The world’s forests constitute the most varied and diverse terrestrial ecosystems on the planet, and are home to thousands of species of plants, animals and micro-organisms.
A new study coordinated and co-authored by West Virginia University researchers says that conserving these diverse forests not only retains a species-rich environment, but also maintains the forests’ output and services for future generations.
The study, which is published in Science, reveals that biodiversity – the variety of living things on Earth – in forests promotes productivity. In other words, when the number of tree species increases, so does the amount of timber that can be harvested. They also found the opposite to be true – a decline in biodiversity would result in an accelerating decline in forest productivity.
The study was operated under the Global Forest Biodiversity Initiative byJingjing Liang, lead author and assistant professor of forest ecology in theDavis College of Agriculture, Natural Resources and Design at WVU; Peter B. Reich, professor and F.B. Hubachek senior chair in forest ecology at the University of Minnesota and tree physiology resident fellow at the Institute on the Environment; and Thomas W. Crowther, Marie Curie fellow at the Netherlands Institute of Ecology.
The trio also coordinates the initiative, which supports data sharing, policy making and cutting-edge research in forest sciences.
Mo Zhou, assistant professor of forest economics in the Davis College;Eungul Lee, assistant professor of geography in the Eberly College of Arts and Sciences at WVU; and James V. Watson, a forestry Ph.D. student working with Liang, were also co-authors of the paper.
Inventory on a global scale
The research team worked on an impressive scale, collecting massive amounts of data from around the world.
“We are very fortunate to have worked with so many dedicated foresters and researchers on this study,” said Liang. “This team by itself shows that diversity can bring forth great productivity in scientific collaboration.”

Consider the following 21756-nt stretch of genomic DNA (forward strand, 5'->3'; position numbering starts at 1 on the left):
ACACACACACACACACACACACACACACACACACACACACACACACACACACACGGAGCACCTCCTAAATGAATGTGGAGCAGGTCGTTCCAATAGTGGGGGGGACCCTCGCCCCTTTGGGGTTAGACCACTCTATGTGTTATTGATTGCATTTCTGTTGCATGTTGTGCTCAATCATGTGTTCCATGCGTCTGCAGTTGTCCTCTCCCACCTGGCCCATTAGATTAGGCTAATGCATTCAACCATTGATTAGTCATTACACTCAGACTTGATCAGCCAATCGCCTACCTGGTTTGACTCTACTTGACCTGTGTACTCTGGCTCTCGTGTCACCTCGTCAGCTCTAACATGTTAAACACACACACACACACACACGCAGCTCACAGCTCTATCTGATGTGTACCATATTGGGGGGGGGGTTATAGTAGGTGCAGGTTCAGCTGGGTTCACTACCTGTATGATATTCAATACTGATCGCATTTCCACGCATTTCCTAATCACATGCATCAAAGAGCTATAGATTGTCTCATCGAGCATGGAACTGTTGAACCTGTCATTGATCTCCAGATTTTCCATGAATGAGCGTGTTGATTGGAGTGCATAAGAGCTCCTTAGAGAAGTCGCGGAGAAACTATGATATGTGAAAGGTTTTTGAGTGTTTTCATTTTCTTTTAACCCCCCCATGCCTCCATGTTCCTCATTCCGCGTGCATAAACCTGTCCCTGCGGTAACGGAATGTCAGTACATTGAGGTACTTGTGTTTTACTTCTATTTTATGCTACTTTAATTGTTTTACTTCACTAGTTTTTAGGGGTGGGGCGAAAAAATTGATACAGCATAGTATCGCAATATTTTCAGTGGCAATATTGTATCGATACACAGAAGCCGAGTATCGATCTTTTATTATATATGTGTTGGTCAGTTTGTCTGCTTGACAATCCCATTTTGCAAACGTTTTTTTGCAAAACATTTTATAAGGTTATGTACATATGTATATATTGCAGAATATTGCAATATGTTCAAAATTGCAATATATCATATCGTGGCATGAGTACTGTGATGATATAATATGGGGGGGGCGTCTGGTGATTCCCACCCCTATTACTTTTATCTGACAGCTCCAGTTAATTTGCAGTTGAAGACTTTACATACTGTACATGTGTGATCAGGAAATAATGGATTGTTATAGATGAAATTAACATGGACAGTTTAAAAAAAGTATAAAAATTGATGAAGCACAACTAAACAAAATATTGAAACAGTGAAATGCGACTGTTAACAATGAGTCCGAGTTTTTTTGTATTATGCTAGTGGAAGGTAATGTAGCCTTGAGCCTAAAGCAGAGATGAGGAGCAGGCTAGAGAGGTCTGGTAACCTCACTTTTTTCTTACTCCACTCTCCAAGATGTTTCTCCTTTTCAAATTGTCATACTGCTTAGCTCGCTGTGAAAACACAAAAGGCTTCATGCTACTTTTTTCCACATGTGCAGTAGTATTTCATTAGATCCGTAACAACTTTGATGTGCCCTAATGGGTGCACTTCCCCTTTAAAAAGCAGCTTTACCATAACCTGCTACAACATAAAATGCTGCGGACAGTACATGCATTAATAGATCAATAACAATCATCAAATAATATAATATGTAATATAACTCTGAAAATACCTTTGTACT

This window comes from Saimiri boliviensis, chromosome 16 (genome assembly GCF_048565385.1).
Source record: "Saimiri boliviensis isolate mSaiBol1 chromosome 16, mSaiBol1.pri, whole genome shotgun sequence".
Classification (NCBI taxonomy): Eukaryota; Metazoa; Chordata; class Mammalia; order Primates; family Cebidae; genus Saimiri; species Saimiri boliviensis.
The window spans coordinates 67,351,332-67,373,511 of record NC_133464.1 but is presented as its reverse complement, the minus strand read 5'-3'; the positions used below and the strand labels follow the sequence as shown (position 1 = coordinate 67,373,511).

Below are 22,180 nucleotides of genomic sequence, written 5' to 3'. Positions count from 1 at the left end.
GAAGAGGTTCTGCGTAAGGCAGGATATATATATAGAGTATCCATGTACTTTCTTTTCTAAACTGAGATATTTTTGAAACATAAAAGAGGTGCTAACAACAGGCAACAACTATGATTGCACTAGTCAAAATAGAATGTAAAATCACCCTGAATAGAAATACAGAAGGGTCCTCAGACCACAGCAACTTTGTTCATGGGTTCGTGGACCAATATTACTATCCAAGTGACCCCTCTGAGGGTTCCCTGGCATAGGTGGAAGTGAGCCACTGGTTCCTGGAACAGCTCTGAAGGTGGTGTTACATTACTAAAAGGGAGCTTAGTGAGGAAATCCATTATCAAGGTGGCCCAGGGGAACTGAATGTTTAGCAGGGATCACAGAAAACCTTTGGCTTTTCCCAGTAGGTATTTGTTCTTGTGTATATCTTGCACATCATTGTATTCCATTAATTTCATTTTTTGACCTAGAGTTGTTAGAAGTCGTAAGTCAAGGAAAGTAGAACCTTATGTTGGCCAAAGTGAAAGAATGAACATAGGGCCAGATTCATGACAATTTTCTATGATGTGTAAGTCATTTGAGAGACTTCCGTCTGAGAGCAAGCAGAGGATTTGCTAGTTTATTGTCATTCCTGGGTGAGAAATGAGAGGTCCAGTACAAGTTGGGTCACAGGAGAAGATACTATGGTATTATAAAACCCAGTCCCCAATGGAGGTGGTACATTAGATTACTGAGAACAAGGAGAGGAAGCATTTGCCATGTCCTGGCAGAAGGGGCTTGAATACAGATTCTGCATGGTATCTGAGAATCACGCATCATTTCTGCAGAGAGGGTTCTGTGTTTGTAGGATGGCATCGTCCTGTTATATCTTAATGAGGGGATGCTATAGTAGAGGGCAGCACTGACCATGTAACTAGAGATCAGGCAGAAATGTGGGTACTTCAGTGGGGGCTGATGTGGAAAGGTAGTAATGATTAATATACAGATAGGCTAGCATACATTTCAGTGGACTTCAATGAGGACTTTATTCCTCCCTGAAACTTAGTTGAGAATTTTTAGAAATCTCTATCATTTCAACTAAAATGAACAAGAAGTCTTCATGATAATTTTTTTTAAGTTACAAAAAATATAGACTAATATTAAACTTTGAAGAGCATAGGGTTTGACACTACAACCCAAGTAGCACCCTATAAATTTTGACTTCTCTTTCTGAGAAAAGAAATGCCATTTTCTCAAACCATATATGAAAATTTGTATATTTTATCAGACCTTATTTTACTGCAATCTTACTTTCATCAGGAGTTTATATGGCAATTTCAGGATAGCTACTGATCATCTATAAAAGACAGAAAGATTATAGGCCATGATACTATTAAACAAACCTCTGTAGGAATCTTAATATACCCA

Scientists from 90 institutions consolidated field-based data forming one of the largest global forest inventory databases in the history of forestry research.
Tens of thousands of forestry professionals collected the underpinning data, which extended over a period of 150 years.
In total, data was collected from more than 770,000 plots consisting of more than 30 million trees across more than 8,700 species.
The study took into account all major global forest ecosystems across 44 countries and territories. It included some of the most distinct forest conditions on Earth, such as the northernmost in Siberia; the southernmost in Patagonia; the coldest in Oimyakon, Russia; the warmest in Palau, an archipelago in the western Pacific Ocean; and the most diverse in Bahia, Brazil.
As forests go, so goes the economy
After analyzing the data, researchers determined that loss of tree species richness – through deforestation, forest degradation and climate change – would cause a decline in forest productivity worldwide. The underpinning ecological mechanisms are complicated, but most recent theories attribute the phenomenon to improved resource utilization as plant diversity increases.
This means that as diversity decreases, so does the tree yield – the amount that can be harvested – whether it be timber or another forest characteristic.
Researchers estimated that with a decline in tree species richness from the current level to one species, commercial forest productivity across the world would also decline up to 66 percent, even if other things including the total number of trees remained the same.
Researchers calculated that the amount of loss in productivity that is associated with the loss of tree species richness would have an economic value of up to a $500 billion per year across the world.
That amounts to more than double what it would cost to implement effective conservation for all of Earth’s ecosystems on a global scale.